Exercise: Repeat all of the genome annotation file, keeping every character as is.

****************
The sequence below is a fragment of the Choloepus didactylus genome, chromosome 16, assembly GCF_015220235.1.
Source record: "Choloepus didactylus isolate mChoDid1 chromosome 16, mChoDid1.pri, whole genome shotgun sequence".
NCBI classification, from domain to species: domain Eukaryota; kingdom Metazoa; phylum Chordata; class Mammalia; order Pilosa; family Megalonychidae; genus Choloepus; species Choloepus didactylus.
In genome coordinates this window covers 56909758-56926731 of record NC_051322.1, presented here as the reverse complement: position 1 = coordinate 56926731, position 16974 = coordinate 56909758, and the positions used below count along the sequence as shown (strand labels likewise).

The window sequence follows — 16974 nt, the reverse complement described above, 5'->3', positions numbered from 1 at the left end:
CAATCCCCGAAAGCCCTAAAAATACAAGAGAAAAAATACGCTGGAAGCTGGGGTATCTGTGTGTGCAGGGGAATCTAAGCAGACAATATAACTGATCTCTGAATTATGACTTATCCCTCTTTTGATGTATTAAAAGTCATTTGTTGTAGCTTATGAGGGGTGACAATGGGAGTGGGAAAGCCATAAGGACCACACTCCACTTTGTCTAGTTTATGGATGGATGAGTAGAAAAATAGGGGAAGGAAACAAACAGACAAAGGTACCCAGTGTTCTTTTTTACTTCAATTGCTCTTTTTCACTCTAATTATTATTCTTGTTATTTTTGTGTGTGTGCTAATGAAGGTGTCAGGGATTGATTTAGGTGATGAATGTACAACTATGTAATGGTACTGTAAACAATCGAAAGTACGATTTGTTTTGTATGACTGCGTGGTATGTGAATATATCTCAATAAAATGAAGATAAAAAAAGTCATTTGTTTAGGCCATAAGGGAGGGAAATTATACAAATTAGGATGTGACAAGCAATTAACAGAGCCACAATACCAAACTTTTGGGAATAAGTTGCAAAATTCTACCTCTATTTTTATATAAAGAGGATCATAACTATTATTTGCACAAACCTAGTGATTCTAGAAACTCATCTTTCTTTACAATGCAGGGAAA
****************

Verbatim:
The sequence below is a fragment of the Choloepus didactylus genome, chromosome 16, assembly GCF_015220235.1.
Source record: "Choloepus didactylus isolate mChoDid1 chromosome 16, mChoDid1.pri, whole genome shotgun sequence".
NCBI classification, from domain to species: domain Eukaryota; kingdom Metazoa; phylum Chordata; class Mammalia; order Pilosa; family Megalonychidae; genus Choloepus; species Choloepus didactylus.
In genome coordinates this window covers 56909758-56926731 of record NC_051322.1, presented here as the reverse complement: position 1 = coordinate 56926731, position 16974 = coordinate 56909758, and the positions used below count along the sequence as shown (strand labels likewise).

The window sequence follows — 16974 nt, the reverse complement described above, 5'->3', positions numbered from 1 at the left end:
CAATCCCCGAAAGCCCTAAAAATACAAGAGAAAAAATACGCTGGAAGCTGGGGTATCTGTGTGTGCAGGGGAATCTAAGCAGACAATATAACTGATCTCTGAATTATGACTTATCCCTCTTTTGATGTATTAAAAGTCATTTGTTGTAGCTTATGAGGGGTGACAATGGGAGTGGGAAAGCCATAAGGACCACACTCCACTTTGTCTAGTTTATGGATGGATGAGTAGAAAAATAGGGGAAGGAAACAAACAGACAAAGGTACCCAGTGTTCTTTTTTACTTCAATTGCTCTTTTTCACTCTAATTATTATTCTTGTTATTTTTGTGTGTGTGCTAATGAAGGTGTCAGGGATTGATTTAGGTGATGAATGTACAACTATGTAATGGTACTGTAAACAATCGAAAGTACGATTTGTTTTGTATGACTGCGTGGTATGTGAATATATCTCAATAAAATGAAGATAAAAAAAGTCATTTGTTTAGGCCATAAGGGAGGGAAATTATACAAATTAGGATGTGACAAGCAATTAACAGAGCCACAATACCAAACTTTTGGGAATAAGTTGCAAAATTCTACCTCTATTTTTATATAAAGAGGATCATAACTATTATTTGCACAAACCTAGTGATTCTAGAAACTCATCTTTCTTTACAATGCAGGGAAA